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bogiesanRe: What's wrong with "watch folder"?
by on Aug 20, 2007 at 12:04:19 am

Adobe's out of the box render network has never worked for most of us. "What's wrong" would be easier to describe if it had ever worked. I think most of us just stopped bothering. I haven't even looked at render engines for AE since v3.5.


This is my standard sigfile so do not take it personally: "For crying out loud, read the freakin' manual."

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Joseph W. BourkeRe: What's wrong with "watch folder"?
by on Aug 20, 2007 at 12:37:44 pm

Alpha -
Here's a script that will knock your socks off:

I have tried it, and our entire facility is now using it (we're a broadcast facility that relies on AE for all our motion graphics - opens, bumps, etc.). It allows you to have a render going and to continue working in AE. The directions for putting it in AE are on the link above. There's one setting you have to change in AE in Preferences, having something to do with allowing network access to the script. Other than that, you'll see a DOS-like window open up, and whatever is in your render queue will start processing, while you work happily away in After Effects! It worked for us...very well.

Joe Bourke
Art Director / WMUR-TV

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Red OchreRe: What's wrong with "watch folder"?
by on Aug 20, 2007 at 6:03:37 pm

Hmmm... I set one up, tested it out and it worked like a dream. The only obvious problem was having to have all the plugins loaded on each computer. It wouldn't be a problem if we hadn't lost the install discs and serial numbers.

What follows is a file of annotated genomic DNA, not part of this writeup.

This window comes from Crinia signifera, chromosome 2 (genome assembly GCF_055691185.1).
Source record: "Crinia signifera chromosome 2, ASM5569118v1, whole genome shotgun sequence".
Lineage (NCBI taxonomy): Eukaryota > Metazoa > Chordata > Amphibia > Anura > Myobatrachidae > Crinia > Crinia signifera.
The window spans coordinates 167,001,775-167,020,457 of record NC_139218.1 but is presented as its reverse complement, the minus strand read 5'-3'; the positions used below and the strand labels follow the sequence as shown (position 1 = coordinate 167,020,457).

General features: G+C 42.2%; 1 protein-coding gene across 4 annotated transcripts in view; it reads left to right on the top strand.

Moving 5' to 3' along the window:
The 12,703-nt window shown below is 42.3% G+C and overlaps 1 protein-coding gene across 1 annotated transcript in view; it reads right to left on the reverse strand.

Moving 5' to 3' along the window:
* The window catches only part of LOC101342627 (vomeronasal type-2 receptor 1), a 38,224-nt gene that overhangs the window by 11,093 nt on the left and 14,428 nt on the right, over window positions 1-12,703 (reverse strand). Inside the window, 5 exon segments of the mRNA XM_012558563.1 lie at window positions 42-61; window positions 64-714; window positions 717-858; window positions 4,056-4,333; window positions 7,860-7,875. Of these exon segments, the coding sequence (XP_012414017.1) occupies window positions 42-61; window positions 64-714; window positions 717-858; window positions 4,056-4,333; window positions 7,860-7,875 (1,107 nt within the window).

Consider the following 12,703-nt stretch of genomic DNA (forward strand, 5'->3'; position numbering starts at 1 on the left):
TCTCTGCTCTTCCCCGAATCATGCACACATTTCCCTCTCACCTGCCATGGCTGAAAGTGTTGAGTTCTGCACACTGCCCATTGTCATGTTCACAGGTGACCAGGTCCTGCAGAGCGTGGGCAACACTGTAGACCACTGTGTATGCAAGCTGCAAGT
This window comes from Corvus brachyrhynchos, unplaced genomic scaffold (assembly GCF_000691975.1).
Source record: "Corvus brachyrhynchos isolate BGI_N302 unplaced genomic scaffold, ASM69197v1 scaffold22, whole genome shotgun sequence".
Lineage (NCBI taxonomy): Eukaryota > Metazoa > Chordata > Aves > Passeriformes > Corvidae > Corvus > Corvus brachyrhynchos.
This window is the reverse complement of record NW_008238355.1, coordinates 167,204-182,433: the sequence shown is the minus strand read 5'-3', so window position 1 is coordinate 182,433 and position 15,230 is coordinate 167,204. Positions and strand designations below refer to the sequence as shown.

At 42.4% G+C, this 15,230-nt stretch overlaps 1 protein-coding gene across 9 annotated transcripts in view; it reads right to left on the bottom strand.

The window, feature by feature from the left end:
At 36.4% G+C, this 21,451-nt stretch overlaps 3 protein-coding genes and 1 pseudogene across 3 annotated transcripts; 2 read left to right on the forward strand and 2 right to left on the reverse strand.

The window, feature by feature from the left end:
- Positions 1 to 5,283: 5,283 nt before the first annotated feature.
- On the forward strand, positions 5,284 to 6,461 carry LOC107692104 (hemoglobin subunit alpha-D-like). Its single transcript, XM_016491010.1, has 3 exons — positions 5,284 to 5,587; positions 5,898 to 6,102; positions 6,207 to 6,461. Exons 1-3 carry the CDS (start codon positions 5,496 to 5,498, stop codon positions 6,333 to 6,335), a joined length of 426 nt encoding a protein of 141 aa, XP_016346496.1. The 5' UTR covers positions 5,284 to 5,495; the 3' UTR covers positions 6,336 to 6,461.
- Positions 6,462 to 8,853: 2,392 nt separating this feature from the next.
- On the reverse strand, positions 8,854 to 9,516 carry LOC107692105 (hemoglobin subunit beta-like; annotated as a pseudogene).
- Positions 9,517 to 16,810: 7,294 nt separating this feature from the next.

I used AE 7 so perhaps its time to give AE's out of the box render another chance.

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Mike_PRe: Is a render farm worth the trouble with CS3?
by on Aug 20, 2007 at 2:35:33 pm

It's definitely worth it. I use AE's Watch Folder feature. I know other people prefer 3rd party apps like Smedge, etc., but most problems with Watch Folder are a result of not having all of the required fonts, effects and codecs installed on the farm machines, and that problem applies to 3rd party apps as well. Once you get the Watch Folder work flow down its pretty reliable. There's really no reason to wait around while your workstation renders. Even with a small farm, it'll render faster than your workstation, and you can be working on a different project while it does.

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Rhett RobinsonWatch Folder
by on Aug 21, 2007 at 2:41:24 am

Okay, so I have to chime in... I've had great success with the watch folder, or setting up individual machines to render, but... it's just me I have to deal with, so I don't have to worry about fonts missing, etc. I have 7 machines, 1 that I usually sit at and work, and run the others through VNC including the 2 Macs. 3 of the PCs are complete dogs by current standards, but when the tension is high, they're all on board, even the ones that render S-L-O-W-L-Y compared to my primary machine. I have it set up so that 1 mac (an old G3) is the server, and I'll set my primary workstation to be part of the render team as well if it looks tight. The issue? Plugins. Fonts aren't a problem, even if both Macs are working on it, as it's easy to convert and share those. Plugins are limited by licensing restriction, as well as most not allowing installation on another network machine. I have my second fastest machine loaded with almost all the same plugins, so it frequently renders alone, or with my primary.
Here's the deal - machines are cheap. Even though new machines are cheap, I started out with a bank (used to have 12) from my state's surplus sales (which came with Win2k), which were all below 50 bucks a piece, and have each paid a mortgage payment for their work. When I need them, I walk by, hit the power button to turn them on, and they automatically look for the watch folder and go to work. No, and I mean -NO- hassle. If I had a partner again, it probably wouldn't be so easy. Over time, I put Ubuntu on some of the oldest machines, and gave them to people that needed them. I'd be hard pressed to buy a new machine just as a render unit, but I'm a tightwad.